If you’ve been reading this blog for very long, you already know that we have twelve children. What you may not realize, however, is that three of our children have Type 1 diabetes. Since November is National Diabetes Awareness Month, and because early warning signs are often easy to miss, I thought now would be a good time to share our story.
Our first son was diagnosed with Type 1 diabetes shortly before his second birthday. He had been sick for nearly a month, but since he was just a baby and we had no family history of diabetes, it was weeks before anybody bothered to check his blood sugar.
By the time the diagnosis was made, he was so weak and dehydrated that it took a week at Children’s Medical Center in Dallas to get him stabilized.
We are fortunate he even survived.
Diabetes is the seventh leading cause of death in the US. One study suggests that nearly a third of people who’ve died from diabetic ketoacidosis (a condition brought on by severe insulin deficiency) didn’t even know they had diabetes until it was too late.
So it’s important to know the telltale signs of diabetes. These include constant thirst, excessive hunger, frequent urination, and sudden weight loss.
Sometimes the signs are easy to spot, as was the case with our firstborn.
Before he got sick, he’d ask for a sip of water before bed and would wake up with a slightly wet diaper the next morning. Once his insulin-producing cells shut down, he’d drink six full cups of water at a time and still beg for more.
Not only would his diaper be drenched in the morning, but his pajamas, sheets, and mattress pads would be soaked as well.
Even lining his crib with bath towels and switching the sopping diapers out for dry ones several times a night didn’t help. Our baby still woke up looking like he’d gone for a swim with his clothes on. It was obvious something was seriously wrong.
When another of our sons was diagnosed with Type 1 two decades later, the warning signs were subtler. He was thirteen, so the fact he was eating more seemed normal. Have you ever met a teenage boy who wasn’t hungry all the time?
He spent lots of time playing outdoors in the heat of summer, so it seemed reasonable for him to be drinking more, too.
We mistook his weight loss for a sudden growth spurt. We thought he was just looking thinner because he was getting taller.
And since most teenagers don’t notify their parents every time they need to use the restroom, we didn’t realize there was a problem in that department until we were stuck in the car with him for an extended road trip and he requested bathroom breaks every 20 minutes. After eight hours of that, we used brother’s glucometer to check his blood sugar and confirmed our suspicions.
The third of our diabetic children was diagnosed at age six. We caught it early, after he asked to get a drink from the water fountain during church one Sunday and panicked when his dad told him to wait until the service was over. The look of desperation in his eyes after a second, similar request prompted us to check his blood sugar, which revealed that he, too, has Type 1 diabetes.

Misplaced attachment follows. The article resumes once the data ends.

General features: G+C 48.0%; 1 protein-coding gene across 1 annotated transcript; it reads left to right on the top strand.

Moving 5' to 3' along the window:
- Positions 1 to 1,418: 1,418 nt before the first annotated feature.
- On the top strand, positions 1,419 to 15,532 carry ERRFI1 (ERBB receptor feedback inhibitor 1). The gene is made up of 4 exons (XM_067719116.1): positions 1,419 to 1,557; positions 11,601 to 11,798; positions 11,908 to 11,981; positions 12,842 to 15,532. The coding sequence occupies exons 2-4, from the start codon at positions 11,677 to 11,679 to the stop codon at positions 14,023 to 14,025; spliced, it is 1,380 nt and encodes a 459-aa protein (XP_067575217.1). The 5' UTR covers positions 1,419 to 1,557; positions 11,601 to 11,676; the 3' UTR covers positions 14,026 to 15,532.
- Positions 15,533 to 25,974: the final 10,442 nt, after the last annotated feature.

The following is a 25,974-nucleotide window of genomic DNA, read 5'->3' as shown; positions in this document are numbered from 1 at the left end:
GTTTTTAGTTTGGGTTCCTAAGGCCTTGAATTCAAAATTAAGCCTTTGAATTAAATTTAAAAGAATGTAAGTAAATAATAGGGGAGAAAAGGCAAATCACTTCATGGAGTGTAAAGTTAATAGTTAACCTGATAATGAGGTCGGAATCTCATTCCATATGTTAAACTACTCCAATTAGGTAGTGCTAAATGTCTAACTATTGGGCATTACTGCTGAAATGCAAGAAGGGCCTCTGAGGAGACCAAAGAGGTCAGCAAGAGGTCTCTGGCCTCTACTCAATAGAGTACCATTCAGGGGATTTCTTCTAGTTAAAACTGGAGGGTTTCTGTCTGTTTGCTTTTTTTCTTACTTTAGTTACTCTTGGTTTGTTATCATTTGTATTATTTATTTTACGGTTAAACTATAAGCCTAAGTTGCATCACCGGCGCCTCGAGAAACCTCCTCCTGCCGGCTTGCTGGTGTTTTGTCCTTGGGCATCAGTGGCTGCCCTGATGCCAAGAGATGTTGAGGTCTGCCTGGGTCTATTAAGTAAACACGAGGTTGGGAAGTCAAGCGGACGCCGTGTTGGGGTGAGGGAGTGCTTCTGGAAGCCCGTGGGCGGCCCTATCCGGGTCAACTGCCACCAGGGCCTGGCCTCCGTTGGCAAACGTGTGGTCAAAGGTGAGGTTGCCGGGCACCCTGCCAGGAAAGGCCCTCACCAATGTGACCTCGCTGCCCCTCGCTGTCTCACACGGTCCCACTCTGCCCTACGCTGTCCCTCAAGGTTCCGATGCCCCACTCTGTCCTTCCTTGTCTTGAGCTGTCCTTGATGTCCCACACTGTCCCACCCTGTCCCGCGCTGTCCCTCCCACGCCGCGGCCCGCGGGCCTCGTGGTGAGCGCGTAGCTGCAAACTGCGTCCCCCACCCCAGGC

Type 1 diabetes occurs when the body attacks and kills off the insulin-producing cells of the pancreas. This is different than the much more prevalent Type 2 diabetes, in which the pancreas still makes insulin, but the cells are resistant to it. While Type 2 can often be managed with diet and exercise, there is no known cure for Type 1 diabetes — it is a relentless disease.
Those afflicted with it never get any time off. They must monitor their blood sugar and receive insulin injections several times a day, every day, for as long as they live. But with good management and a strong support system, they can still live a full, happy, healthy life.
If you or somebody you know exhibits any of these warning signs of diabetes, please ask your doctor to be tested immediately. One tiny finger stick is all it takes to know for sure. But do it without delay. Undiagnosed diabetes can be deadly:
If the finger-prick test is positive, I would also recommend you get involved with a local support group. For those living in East Texas, there is no better place to start than Tyler Type One Foundation, “a local support group established to reach out to newly diagnosed children and families with practical help, education, and friendship.”
You can also find more posts and printables related to diabetes on this website. Just click on the following links to download:
- Secondary Symptoms of Diabetes — It may be helpful to familiarize yourself with these lesser known symptoms, as well.
- Diabetes Logs – One of the logs we’ve used in the past for keeping track of blood sugars.
- Big Diabetes Chart — This is the chart we are currently using. I post a new one on the refrigerator every week and file the completed charts in a 3-ring binder.
- Diabetes Management Log (Black & White)
- Diabetes Management Log (Color) — I print these double-sided and staple them together to make a little booklet, but the chart can also be posted on the refrigerator for a visible reminder to check glucose before eating.
- Diabetes Monitoring Log (Plain) — This is an old chart we used when our firstborn was diagnosed nearly 27 years ago
- “I Give My Own Shots Now” Chart — We used this chart to bribe our six-year-old into giving his own shots. We awarded points each time he gave an injection himself and took away points every time he lost his kit. Once he earned 100 points, he won a prize. It worked like magic.